However, the treaties remain ineffective because most of them have still not been implemented by individual states. To remedy this, TrustAfrica supports non-state actors at national, regional and international levels to collaborate with member states in the implementation of these treaties and to monitor their compliance. Our work on agricultural advocacy, for example, is geared towards equipping smallholder farmers to engage meaningfully with the Comprehensive African Agricultural Development Programme, an African Union framework agreed by the majority of member states. The same applies to our gender work on Millennium Development Goal 3. The aim is to get member states to comply with the commitments they have made to ending gender-based violence and enhancing the dignity of women. In the investment work where we are partnering with the International Development Research Centre, the aim is to improve policies to do with doing business with a pro-poor focus in Africa.
The first years of TrustAfrica’s grantmaking strengthened our view that we had to focus on civic engagement in questions of governance. Our experience was that most governments respond to people’s needs only if there is a critical mass of demand from bodies such as unions, associations and social movements. Furthermore, support for these organizations helps create an environment in which all members of society can meaningfully take part in their development and governance.
Collaboration and partnership
TrustAfrica’s strength lies in that of its partners. For this reason, we invest in institutions that address the fundamental challenges of governance, development and rule of law, including human rights, as well as implementing initiatives ourselves that we see as critical for TrustAfrica’s identity. These include research and knowledge generation, advocacy, and taking positions on issues that demand our voice as an African-led and governed institution. An example is our forthcoming book (Dis)Enabling the Public Sphere: Civil society regulation in Africa.
We support groups that generate knowledge on a variety of issues and encourage them to collaborate with others such as media, advocacy and similar groups that can help disseminate that knowledge. We also support groups that work at the advocacy level on areas such as economic governance and equitable development (extractive industries, trade, aid, mining, climate change, business environment, investment, agriculture, higher education, etc) and political governance (transitional justice, human rights, elections, governance, etc). These normally target national, regional and intergovernmental institutions such as parliaments, courts, Regional Economic Communities, and the African Union and its various organs. They also target international bodies such as the United Nations, World Trade Organization and World Bank and initiatives like the World Economic Forum and its adversarial counterpart, the World Social Forum.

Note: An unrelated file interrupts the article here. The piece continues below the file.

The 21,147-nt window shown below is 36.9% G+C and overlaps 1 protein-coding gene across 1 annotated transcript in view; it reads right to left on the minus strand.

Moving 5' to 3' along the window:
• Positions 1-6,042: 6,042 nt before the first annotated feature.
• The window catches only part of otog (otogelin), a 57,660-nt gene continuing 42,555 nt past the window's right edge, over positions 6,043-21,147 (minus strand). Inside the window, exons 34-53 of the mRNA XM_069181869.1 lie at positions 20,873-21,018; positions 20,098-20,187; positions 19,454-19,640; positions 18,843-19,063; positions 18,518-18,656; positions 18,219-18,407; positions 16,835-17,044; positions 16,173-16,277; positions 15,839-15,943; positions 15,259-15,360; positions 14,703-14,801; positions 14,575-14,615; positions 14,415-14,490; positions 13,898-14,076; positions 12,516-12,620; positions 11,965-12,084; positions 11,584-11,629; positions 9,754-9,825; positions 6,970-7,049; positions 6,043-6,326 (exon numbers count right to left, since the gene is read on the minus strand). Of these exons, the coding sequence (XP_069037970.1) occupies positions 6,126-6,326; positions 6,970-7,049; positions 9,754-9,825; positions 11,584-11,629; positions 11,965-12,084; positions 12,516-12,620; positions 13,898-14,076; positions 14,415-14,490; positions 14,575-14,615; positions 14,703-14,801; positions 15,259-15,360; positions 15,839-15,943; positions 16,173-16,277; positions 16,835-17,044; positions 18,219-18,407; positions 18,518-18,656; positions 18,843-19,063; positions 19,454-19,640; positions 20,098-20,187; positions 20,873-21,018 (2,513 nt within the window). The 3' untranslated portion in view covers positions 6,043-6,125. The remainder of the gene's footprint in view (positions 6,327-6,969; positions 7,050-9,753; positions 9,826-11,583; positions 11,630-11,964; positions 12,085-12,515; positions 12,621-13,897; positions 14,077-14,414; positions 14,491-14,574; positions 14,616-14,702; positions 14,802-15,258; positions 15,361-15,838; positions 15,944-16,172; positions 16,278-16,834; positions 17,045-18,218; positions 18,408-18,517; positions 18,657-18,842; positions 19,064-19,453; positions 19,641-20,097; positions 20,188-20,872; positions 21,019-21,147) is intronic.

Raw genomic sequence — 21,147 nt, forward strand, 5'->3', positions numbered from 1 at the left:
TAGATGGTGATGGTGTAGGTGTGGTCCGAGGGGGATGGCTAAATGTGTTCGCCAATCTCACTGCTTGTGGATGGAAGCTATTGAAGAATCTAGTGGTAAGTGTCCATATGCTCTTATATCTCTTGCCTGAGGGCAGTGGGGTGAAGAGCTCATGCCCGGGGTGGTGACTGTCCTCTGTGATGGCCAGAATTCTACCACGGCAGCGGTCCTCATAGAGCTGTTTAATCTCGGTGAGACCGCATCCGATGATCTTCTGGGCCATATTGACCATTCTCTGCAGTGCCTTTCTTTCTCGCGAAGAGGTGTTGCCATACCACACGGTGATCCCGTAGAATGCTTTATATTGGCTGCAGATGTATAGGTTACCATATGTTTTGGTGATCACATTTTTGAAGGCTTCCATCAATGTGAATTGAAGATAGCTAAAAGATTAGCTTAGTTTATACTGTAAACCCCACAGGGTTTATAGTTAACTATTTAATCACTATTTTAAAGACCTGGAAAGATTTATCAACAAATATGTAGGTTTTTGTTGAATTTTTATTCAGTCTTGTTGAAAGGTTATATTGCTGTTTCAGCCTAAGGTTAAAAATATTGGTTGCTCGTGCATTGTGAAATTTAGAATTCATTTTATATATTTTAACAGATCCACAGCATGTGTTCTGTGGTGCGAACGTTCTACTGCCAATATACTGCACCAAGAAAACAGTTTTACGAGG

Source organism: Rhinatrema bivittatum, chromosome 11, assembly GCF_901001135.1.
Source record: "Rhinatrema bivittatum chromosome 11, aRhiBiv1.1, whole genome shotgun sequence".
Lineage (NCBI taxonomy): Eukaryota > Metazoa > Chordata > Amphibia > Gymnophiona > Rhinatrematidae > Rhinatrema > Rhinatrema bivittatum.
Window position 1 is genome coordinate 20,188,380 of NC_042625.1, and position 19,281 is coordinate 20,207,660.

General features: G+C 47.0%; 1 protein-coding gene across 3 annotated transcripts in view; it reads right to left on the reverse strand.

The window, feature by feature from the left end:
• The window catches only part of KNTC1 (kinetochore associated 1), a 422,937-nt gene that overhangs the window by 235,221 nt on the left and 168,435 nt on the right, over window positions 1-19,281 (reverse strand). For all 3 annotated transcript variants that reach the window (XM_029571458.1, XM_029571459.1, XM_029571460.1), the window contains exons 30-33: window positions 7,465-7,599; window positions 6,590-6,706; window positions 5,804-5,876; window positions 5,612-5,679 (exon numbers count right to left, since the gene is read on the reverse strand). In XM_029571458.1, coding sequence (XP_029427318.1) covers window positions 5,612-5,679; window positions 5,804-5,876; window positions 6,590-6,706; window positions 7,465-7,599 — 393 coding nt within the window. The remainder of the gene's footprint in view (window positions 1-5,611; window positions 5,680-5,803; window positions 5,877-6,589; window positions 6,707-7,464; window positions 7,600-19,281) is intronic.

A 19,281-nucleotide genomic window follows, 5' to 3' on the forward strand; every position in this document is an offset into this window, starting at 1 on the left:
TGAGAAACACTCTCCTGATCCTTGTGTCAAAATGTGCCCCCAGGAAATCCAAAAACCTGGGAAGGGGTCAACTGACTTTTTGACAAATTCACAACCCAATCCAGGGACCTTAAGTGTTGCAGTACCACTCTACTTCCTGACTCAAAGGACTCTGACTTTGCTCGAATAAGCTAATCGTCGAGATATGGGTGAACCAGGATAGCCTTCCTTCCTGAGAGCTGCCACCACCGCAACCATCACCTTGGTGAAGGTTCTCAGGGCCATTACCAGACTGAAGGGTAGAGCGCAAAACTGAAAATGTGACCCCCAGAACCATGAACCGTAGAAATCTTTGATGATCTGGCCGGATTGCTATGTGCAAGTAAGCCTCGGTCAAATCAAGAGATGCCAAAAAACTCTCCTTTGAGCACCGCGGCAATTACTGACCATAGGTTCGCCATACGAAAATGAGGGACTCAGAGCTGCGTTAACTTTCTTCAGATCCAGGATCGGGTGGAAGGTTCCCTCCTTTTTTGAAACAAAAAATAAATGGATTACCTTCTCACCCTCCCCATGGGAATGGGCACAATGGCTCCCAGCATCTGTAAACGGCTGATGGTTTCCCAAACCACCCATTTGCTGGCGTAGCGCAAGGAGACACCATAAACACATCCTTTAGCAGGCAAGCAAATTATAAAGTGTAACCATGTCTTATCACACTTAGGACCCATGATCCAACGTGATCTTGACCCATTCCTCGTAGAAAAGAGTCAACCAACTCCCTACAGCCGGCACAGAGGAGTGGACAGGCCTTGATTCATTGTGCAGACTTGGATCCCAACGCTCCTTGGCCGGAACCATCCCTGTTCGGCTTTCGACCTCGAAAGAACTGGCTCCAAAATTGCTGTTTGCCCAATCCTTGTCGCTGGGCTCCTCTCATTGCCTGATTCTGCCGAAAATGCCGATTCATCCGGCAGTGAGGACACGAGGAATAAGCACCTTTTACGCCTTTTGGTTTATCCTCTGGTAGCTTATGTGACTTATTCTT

In addition and from the very beginning, we chose to set our agenda through consultation with our partners. For example, we have brought together potential grantees in our economic governance work as well those in the broader political governance area to develop projects that respond to their situations and the needs of their constituencies. Often we find that these dialogues facilitate a collective response to Africa’s challenges. In many ways this also addresses questions of duplication and cost-effectiveness. In addition, groups usually identify a holistic response to problems, with some groups addressing the underlying causes and others focusing more on other dimensions.
As a foundation based in Africa, TrustAfrica is often in collision with political elites and others with vested interests. This is why we have adopted African agency or what we term African philanthropy. Africans should be at the centre of the response to their challenges and African philanthropy means resources – human, financial, social, intellectual – that can be tapped to address Africa’s problems.
A comprehensive and holistic approach
This comprehensive and holistic approach is designed to address all dimensions of social injustice – from the policy level to attitudes to practice and knowledge. Grantmaking is only one of the elements in this strategy. Opening up a dialogue or lobbying are equally important. Sometimes, we simply provide travel grants for activists or representatives from grassroots organizations to enable them to attend key meetings where decisions are made that will affect their wellbeing. This can be crucial in allowing them to begin a dialogue that will help build a shared value base and a future Africa where equity, equality and justice can thrive.
1 The African Women’s Development Fund (AWDF) was already in place. However, it worked specifically on women and feminist issues, while TrustAfrica encompassed a broader focus and mandate. Increasingly regional grantmaking bodies have emerged.
Bhekinkosi Moyo is programme director at TrustAfrica. Email firstname.lastname@example.org